4 IT resume tips that I gave to a former colleague, which started the ball rolling from no interview calls for 3 months to 5 calls in just 3 weeks.

#1. First page is the key

Mostly the first-page is read, and the remaining pages are scanned. My former colleague had vital information scattered throughout his 4 page resume. I asked him to move the key selling points to the first-half of the resume. First page should have a good summary and accomplishments section that sells you well without any fluffy statements. You can learn more about this at Can first page of your IT resume stand on its own? 

Selling points include:
  • Working for a brand-name company.
  • Quantified on the job accomplishments.
  • Having quantifiable sought-after skills.
  • Experience with agile practices.
  • Solving problems related to 16 technical key areas.
  • Domain knowledge.
  • Experience with mission critical and high volume systems.

#2. Target your resume based on the role and job specification 

My colleague had held a number of roles over his 10 year work experience like production support, test analyst, and business analyst. He himself was not  too sure about his next ideal role. The resume was too generic, and he was applying for a number of roles like senior BA, scrum master, technical project manager, and business project manager with a single resume. This revealed that his resume was not properly targeted. I asked him to have separate resumes targeting different roles. When you are targeting a particular role,  leave out any trivial information not related to the targeted role. More on targeted resume -- Who would you be tempted to hire -- Resume A or Resume B?

“People more often buy the best advertised product than the best product”

The same is true in marketing your personal services. If you want to market a product successfully, you must know the product. Many of you do not think in a marketing oriented way when it comes to selling your personal services.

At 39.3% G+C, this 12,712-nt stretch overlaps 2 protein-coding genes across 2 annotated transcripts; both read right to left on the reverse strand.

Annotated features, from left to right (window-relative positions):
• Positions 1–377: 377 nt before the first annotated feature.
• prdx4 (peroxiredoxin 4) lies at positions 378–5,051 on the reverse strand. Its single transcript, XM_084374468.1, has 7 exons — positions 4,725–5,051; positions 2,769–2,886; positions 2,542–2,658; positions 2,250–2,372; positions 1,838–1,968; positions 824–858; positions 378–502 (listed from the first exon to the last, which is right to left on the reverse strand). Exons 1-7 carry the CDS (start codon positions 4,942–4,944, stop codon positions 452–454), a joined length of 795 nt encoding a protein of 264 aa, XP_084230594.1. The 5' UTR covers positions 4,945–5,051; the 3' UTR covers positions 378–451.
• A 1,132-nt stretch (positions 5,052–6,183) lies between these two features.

#3. Write catchy statements with 7 key aspects

His resume listed basic tasks that he performed with lengthy phrases like "My responsibilities included ....", and did not cover the 7 aspects listed below where applicable.  Employers are more interested in the outcome of the task you performed than just providing a shopping list of tasks you had performed.

To write an effective resume, you do not have to hard sell or make any false claims, but you need to get over your shyness and unwillingness to toot your own horn. If you cannot, who can? If you are willing to take some extra effort to learn and apply some of the guidelines discussed here and be more creative in preparing your resume, then you will definitely get a better response from prospective employers than people with better credentials. So, to win an interview, you should write a resume that is:
  1. Results oriented
  2. Key areas driven
  3. Soft skills and personal attributes are captured
  4. Sought-after technologies and frameworks are mentioned
  5. Strengths are highlighted
  6. Credible
  7. Concise and well-formatted without spelling errors.

Each of this aspect was discussed in detail with lots of eye catching phrases in the book entitled "Java/JEE Resume Companion". You can use the SAR technique to construct concise statements that standout.